I’m reading so many posts that speak of boredom. Guess I’m fortunate as there always seems to be something else to do. Like yard work. So much didn’t get done this week. Maybe next week. Like laundry. It just piles up since we change clothes after every trip out. Towels get changed three times a week. Kitchen towels, daily. Along with all that yard work, I’ve been washing the patio furniture covers. And cat bedding. Then there was the ant plague in the middle of the week in the kitchen. We seem to have it under control with heavy doses of essential oils.

Meal prep takes up much of my time. I shop once or twice a week for food and supplies. I buy what I find and fix meals around what I buy. We did splurge this week and got takeout at our favorite Chinese restaurant. The family had closed the restaurant when shelter-in-place took effect, knowing they weren’t able to do takeout in the manner directed by the city. After two months, closed down and making changes, they reopened this week for very short hours for takeout only. I ordered on their second day and drove across town to get dinner. Actually, enough for two days’ worth of dinner and lunch on one more.

Phone calls, FaceTimes, note writing…all of these take time. Good stuff and I’m thrilled with the technology and the ability to connect with people. I also like keeping the postal service busy!

Online purchases. Yes, me, doing something I haven’t done much of before. I prefer going to the store and picking out what I want to buy, but life has changed so I have changed that behavior. It was like Christmas on Thursday–coffee, chair, computer–all delivered to our door. Then Chinese food for dinner. All ordered online. I am still awaiting one more online purchase that may take awhile to get here–face masks. These are special ones, with big smiles. I hate face masks but will wear them and if I can add a bit of levity with one, I will.

And with that, I will end the explaining of why there hasn’t been a post all week. Just a lot going on. No complaints.

Small steps every day

A Facebook friend posted this poem today. Speaks volumes about how to live through any crisis. Small steps…


My grandmother once gave me a tip:
In difficult times, you move forward in small steps.
Do what you have to do, but little by little.
Don’t think about the future, or what may happen tomorrow.
Wash the dishes.
Remove the dust.
Write a letter.
Make a soup.
You see?
You are advancing step by step.
Take a step and stop.
Rest a little.
Praise yourself.
Take another step.
Then another.
You won’t notice, but your steps will grow more and more.
And the time will come when you can think about the future without crying.

– Elena Mikhalkova

Let’s find the joy in each day

It is an absolutely gorgeous morning here, especially in the backyard where I have been spending some time, watering, pulling weeds, and feeding the squirrels. The wind chimes ring out with every breeze. The air is so clean. The birds are singing. Although I know many are suffering in these days of staying home, these days are giving me so much pleasure. I am in no hurry for the world to start up its madness again.

A former student, Class of 2000, sent me a lovely package that arrived Friday afternoon. I was feeling rather disappointed in people when this came, out of the blue, to cheer me on. She wrote a warm greeting, filling me in on what she is doing during the shutdown (she has a very high-powered job in real estate management), learning to sew and redoing her backyard into an oasis for her children. She included a face mask she had sewn just for me. I am so pleased at how well she is handling this time, and her words encouraged me and gave me joy.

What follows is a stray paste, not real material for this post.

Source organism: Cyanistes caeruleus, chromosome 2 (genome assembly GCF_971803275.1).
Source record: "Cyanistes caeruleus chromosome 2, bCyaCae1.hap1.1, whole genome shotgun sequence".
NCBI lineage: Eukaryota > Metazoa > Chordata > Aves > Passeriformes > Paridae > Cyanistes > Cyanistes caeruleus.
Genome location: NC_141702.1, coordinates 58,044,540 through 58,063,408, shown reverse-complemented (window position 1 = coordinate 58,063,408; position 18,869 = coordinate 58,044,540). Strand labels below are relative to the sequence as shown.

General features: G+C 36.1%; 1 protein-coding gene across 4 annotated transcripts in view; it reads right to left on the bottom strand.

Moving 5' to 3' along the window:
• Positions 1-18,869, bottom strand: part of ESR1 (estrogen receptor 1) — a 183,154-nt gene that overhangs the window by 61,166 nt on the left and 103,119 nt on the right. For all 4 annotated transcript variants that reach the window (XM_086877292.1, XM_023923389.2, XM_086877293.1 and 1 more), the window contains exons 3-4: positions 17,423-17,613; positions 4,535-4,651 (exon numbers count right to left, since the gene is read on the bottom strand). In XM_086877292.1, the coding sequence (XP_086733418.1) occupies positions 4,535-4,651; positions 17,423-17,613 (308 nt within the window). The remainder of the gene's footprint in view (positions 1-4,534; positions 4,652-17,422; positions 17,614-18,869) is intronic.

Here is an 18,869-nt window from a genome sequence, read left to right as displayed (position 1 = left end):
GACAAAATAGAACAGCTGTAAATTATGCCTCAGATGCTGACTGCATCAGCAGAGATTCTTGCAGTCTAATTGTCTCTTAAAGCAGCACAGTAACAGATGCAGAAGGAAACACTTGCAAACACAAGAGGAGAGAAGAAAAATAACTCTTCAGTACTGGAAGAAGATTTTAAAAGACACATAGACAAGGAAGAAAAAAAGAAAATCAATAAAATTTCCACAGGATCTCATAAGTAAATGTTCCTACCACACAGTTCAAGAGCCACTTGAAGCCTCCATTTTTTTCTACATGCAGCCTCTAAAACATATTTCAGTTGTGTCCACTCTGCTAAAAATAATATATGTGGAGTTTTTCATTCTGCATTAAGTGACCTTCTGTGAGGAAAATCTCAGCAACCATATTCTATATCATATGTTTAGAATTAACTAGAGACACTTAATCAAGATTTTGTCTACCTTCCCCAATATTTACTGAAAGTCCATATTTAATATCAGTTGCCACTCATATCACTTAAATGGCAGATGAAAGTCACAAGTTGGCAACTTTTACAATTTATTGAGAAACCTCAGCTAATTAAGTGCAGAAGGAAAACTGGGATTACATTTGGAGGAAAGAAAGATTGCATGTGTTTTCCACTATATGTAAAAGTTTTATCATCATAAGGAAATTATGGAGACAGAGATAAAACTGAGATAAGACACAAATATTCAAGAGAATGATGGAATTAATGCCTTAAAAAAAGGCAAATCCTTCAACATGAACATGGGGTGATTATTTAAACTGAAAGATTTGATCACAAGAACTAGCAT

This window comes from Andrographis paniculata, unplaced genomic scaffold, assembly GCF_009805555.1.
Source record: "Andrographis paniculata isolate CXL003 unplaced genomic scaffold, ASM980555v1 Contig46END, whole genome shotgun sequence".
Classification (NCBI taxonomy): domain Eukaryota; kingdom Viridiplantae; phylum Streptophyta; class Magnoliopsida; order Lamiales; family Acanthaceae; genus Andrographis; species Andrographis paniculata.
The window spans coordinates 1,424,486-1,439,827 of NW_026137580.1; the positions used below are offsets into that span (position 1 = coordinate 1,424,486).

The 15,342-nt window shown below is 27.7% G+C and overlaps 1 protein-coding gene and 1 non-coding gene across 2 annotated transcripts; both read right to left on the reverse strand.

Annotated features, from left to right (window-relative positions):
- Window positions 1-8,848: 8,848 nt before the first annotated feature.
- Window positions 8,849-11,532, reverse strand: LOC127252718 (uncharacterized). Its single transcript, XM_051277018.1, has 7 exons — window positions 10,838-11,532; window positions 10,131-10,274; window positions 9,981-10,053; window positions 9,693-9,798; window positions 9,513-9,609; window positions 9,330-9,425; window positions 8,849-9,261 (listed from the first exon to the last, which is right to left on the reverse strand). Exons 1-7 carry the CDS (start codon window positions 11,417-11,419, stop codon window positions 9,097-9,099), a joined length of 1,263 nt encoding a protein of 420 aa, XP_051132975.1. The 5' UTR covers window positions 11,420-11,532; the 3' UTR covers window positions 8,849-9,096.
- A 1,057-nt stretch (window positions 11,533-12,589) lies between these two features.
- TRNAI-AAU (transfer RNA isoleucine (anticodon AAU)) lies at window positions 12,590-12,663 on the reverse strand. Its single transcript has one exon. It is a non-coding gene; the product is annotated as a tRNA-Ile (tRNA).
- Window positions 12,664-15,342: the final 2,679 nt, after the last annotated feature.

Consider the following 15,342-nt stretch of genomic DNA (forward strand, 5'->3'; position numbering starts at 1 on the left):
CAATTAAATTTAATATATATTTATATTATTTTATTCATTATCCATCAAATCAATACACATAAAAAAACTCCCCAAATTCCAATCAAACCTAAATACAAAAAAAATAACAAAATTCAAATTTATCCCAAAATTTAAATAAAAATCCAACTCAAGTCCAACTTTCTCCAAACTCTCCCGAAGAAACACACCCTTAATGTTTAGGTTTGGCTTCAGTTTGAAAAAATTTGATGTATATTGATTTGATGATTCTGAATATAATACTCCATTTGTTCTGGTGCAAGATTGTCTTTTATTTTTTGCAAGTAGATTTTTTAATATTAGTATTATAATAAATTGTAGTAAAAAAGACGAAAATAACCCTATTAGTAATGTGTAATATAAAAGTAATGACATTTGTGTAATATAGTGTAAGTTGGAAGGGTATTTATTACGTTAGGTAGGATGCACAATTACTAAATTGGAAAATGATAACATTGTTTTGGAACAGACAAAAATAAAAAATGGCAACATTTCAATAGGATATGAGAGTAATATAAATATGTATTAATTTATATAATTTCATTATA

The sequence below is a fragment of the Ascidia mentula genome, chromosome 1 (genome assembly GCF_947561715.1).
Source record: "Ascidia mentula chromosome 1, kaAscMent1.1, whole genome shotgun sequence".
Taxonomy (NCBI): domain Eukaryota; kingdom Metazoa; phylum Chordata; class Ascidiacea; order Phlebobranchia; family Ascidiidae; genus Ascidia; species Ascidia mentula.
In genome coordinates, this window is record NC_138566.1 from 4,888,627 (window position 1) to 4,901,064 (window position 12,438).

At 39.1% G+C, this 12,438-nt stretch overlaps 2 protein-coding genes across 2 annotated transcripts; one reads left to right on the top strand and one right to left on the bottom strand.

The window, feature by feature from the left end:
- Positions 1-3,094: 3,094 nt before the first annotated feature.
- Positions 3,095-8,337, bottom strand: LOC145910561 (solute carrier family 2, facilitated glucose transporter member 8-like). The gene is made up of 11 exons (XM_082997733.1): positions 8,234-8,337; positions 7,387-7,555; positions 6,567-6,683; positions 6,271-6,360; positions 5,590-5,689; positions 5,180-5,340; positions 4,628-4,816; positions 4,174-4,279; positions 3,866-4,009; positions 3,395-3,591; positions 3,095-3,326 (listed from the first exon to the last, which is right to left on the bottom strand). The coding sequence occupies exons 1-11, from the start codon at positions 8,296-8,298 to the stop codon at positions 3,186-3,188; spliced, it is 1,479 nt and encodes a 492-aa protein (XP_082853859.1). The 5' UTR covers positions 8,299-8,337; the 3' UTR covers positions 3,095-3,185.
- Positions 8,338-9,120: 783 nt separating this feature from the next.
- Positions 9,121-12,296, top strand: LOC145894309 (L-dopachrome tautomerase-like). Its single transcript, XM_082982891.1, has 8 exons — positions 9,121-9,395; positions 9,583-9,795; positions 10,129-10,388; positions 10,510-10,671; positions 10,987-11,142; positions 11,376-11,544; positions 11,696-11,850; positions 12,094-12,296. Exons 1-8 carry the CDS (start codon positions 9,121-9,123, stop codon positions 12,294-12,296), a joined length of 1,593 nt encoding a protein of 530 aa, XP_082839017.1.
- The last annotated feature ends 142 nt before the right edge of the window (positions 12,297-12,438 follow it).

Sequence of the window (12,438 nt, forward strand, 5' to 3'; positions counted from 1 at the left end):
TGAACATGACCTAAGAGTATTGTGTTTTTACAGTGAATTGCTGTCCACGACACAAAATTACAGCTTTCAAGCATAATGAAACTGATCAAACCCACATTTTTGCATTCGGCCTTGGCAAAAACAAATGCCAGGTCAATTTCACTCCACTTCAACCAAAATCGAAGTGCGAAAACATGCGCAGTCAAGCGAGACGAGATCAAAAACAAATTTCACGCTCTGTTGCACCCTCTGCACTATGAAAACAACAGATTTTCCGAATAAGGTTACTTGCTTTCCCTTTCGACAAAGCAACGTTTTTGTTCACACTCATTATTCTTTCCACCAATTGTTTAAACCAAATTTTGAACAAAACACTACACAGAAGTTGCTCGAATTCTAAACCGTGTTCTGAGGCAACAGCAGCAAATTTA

It occurred to me last night, after hearing the news of more people protesting the virus shutdown, that, what IF these are the good days? What IF we have a reoccurrence that sends the world into an even worse time? What IF more people not only get sick but are unable to keep up the economy we have now? So, with those thoughts, I decided to enjoy every moment, every day, giving thanks for the life I do have. I am, indeed, one of the privileged and that could change at any time. For today, I choose joy.

Yay, it’s May

I have no idea where April went. There was Palm Sunday and Easter Sunday. Spring break was in there, too. We had lots of cool showers here. Everything grew out lush and green and vibrant. I still have chocolate bunnies and eggs from Sees Candies because the school shut down right before I would have handed out all those treats.

My pile of books for March storytelling still sit in the family room as we’ve had no meetings since February to return or replenish our supply. And now it’s May, the last month of the school year. A time for awards and goodbyes. The month when we would turn in all of our books and materials. But not this year.

The last week of April has been so busy that I didn’t even realize I hadn’t posted here all week until I turned the calendar and saw that today, May 1, is Friday. The end of another week. Remember when you had a job and Friday seemed to come so slowly? We were always cheering for Friday because it meant the end of the week and two days away to rest and recuperate. Now, every day can be Friday. There are plenty of days to rest and recuperate.

The Ladies Who Lunch will again be the Ladies Who Zoom later today. It will be interesting to see how many show up. Even though we have all the time in the world, some of us are still “busy” doing whatever it is we do. Just like when we would meet for lunch. It’s all about priorities, not whether there is a pandemic or not. I am staying very busy, never bored around here, but I always have time to stop for a moment to write a note, a card, a blog post, or to visit with friends. Hope you are doing likewise. No matter what month it is.